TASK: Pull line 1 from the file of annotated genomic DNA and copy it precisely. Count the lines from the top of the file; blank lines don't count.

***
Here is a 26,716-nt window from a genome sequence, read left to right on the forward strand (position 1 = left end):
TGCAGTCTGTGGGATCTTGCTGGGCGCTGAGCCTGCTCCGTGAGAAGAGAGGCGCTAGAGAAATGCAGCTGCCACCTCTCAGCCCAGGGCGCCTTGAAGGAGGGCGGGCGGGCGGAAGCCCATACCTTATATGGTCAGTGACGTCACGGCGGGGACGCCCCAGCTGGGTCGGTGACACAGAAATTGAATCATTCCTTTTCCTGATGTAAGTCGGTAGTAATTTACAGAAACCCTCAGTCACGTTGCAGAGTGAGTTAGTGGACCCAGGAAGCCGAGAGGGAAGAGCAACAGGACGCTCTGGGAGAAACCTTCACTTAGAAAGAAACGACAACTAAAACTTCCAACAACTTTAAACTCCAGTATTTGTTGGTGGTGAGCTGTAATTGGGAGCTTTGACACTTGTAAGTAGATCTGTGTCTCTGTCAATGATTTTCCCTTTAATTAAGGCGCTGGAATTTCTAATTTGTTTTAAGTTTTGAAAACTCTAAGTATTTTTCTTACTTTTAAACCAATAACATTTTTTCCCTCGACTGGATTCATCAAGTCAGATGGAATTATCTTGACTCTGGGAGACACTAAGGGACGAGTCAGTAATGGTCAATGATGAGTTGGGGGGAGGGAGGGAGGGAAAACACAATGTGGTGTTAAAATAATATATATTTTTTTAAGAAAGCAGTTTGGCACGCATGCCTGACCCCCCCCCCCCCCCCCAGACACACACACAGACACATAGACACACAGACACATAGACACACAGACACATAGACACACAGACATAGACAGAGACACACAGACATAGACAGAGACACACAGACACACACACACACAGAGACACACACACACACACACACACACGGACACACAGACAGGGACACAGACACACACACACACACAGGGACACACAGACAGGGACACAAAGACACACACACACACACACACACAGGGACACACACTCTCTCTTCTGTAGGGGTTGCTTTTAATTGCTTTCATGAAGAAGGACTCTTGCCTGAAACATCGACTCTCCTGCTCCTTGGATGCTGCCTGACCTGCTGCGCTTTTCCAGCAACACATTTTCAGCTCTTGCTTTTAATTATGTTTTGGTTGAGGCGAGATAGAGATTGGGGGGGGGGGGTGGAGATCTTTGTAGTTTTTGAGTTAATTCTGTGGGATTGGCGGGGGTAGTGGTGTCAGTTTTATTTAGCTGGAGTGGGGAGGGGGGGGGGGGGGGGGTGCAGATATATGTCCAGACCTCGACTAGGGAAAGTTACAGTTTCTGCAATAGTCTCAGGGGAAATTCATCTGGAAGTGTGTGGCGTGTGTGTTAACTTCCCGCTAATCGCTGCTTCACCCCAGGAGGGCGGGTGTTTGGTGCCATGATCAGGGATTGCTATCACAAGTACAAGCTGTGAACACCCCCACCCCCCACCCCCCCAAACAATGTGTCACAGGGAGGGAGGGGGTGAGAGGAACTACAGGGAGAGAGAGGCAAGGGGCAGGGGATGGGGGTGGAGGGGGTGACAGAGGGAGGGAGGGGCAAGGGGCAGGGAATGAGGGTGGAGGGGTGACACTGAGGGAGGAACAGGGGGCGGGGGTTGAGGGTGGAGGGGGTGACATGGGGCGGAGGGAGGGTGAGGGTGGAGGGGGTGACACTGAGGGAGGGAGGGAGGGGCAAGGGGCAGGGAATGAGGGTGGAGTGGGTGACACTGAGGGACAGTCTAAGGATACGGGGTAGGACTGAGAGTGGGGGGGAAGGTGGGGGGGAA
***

Here is a 26,716-nt window from a genome sequence, read left to right on the forward strand (position 1 = left end):